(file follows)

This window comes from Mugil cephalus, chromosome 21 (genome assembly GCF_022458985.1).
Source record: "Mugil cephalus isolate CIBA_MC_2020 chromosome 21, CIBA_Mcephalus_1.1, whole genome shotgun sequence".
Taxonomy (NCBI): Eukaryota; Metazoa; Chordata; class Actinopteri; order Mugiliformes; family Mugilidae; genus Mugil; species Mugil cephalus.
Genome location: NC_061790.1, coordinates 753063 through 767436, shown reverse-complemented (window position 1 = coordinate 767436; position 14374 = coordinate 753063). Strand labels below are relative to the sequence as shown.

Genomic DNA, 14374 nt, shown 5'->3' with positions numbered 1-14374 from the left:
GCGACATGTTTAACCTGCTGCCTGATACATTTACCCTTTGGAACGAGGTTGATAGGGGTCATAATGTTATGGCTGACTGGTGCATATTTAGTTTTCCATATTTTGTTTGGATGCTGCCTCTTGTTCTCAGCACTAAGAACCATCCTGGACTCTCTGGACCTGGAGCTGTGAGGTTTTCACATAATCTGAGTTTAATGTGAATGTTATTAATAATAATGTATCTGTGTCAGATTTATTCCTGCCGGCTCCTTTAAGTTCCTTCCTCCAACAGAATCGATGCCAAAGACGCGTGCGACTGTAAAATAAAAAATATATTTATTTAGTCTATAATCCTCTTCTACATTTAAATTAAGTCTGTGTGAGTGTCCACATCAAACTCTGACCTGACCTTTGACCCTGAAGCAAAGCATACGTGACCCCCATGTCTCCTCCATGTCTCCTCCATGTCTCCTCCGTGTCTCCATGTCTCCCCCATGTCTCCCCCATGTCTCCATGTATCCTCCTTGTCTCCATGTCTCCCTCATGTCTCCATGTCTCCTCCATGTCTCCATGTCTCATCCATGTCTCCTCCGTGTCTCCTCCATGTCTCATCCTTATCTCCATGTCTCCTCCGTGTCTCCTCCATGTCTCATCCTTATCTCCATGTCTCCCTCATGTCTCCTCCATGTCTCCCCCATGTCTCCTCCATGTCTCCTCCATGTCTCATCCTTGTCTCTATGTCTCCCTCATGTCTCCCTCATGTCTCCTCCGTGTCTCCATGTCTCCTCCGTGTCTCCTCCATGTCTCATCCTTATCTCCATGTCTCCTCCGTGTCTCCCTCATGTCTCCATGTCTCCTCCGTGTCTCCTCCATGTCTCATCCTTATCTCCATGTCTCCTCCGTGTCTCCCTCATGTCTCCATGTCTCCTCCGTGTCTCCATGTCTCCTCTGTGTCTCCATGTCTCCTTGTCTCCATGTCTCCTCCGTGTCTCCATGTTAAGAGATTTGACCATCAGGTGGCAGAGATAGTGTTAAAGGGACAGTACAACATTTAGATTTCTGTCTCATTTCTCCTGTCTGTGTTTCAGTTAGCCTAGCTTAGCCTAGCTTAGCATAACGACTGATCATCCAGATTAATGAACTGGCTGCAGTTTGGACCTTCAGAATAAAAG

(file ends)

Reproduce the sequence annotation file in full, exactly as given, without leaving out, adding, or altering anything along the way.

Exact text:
This window comes from Mugil cephalus, chromosome 21 (genome assembly GCF_022458985.1).
Source record: "Mugil cephalus isolate CIBA_MC_2020 chromosome 21, CIBA_Mcephalus_1.1, whole genome shotgun sequence".
Taxonomy (NCBI): Eukaryota; Metazoa; Chordata; class Actinopteri; order Mugiliformes; family Mugilidae; genus Mugil; species Mugil cephalus.
Genome location: NC_061790.1, coordinates 753063 through 767436, shown reverse-complemented (window position 1 = coordinate 767436; position 14374 = coordinate 753063). Strand labels below are relative to the sequence as shown.

Genomic DNA, 14374 nt, shown 5'->3' with positions numbered 1-14374 from the left:
GCGACATGTTTAACCTGCTGCCTGATACATTTACCCTTTGGAACGAGGTTGATAGGGGTCATAATGTTATGGCTGACTGGTGCATATTTAGTTTTCCATATTTTGTTTGGATGCTGCCTCTTGTTCTCAGCACTAAGAACCATCCTGGACTCTCTGGACCTGGAGCTGTGAGGTTTTCACATAATCTGAGTTTAATGTGAATGTTATTAATAATAATGTATCTGTGTCAGATTTATTCCTGCCGGCTCCTTTAAGTTCCTTCCTCCAACAGAATCGATGCCAAAGACGCGTGCGACTGTAAAATAAAAAATATATTTATTTAGTCTATAATCCTCTTCTACATTTAAATTAAGTCTGTGTGAGTGTCCACATCAAACTCTGACCTGACCTTTGACCCTGAAGCAAAGCATACGTGACCCCCATGTCTCCTCCATGTCTCCTCCATGTCTCCTCCGTGTCTCCATGTCTCCCCCATGTCTCCCCCATGTCTCCATGTATCCTCCTTGTCTCCATGTCTCCCTCATGTCTCCATGTCTCCTCCATGTCTCCATGTCTCATCCATGTCTCCTCCGTGTCTCCTCCATGTCTCATCCTTATCTCCATGTCTCCTCCGTGTCTCCTCCATGTCTCATCCTTATCTCCATGTCTCCCTCATGTCTCCTCCATGTCTCCCCCATGTCTCCTCCATGTCTCCTCCATGTCTCATCCTTGTCTCTATGTCTCCCTCATGTCTCCCTCATGTCTCCTCCGTGTCTCCATGTCTCCTCCGTGTCTCCTCCATGTCTCATCCTTATCTCCATGTCTCCTCCGTGTCTCCCTCATGTCTCCATGTCTCCTCCGTGTCTCCTCCATGTCTCATCCTTATCTCCATGTCTCCTCCGTGTCTCCCTCATGTCTCCATGTCTCCTCCGTGTCTCCATGTCTCCTCTGTGTCTCCATGTCTCCTTGTCTCCATGTCTCCTCCGTGTCTCCATGTTAAGAGATTTGACCATCAGGTGGCAGAGATAGTGTTAAAGGGACAGTACAACATTTAGATTTCTGTCTCATTTCTCCTGTCTGTGTTTCAGTTAGCCTAGCTTAGCCTAGCTTAGCATAACGACTGATCATCCAGATTAATGAACTGGCTGCAGTTTGGACCTTCAGAATAAAAG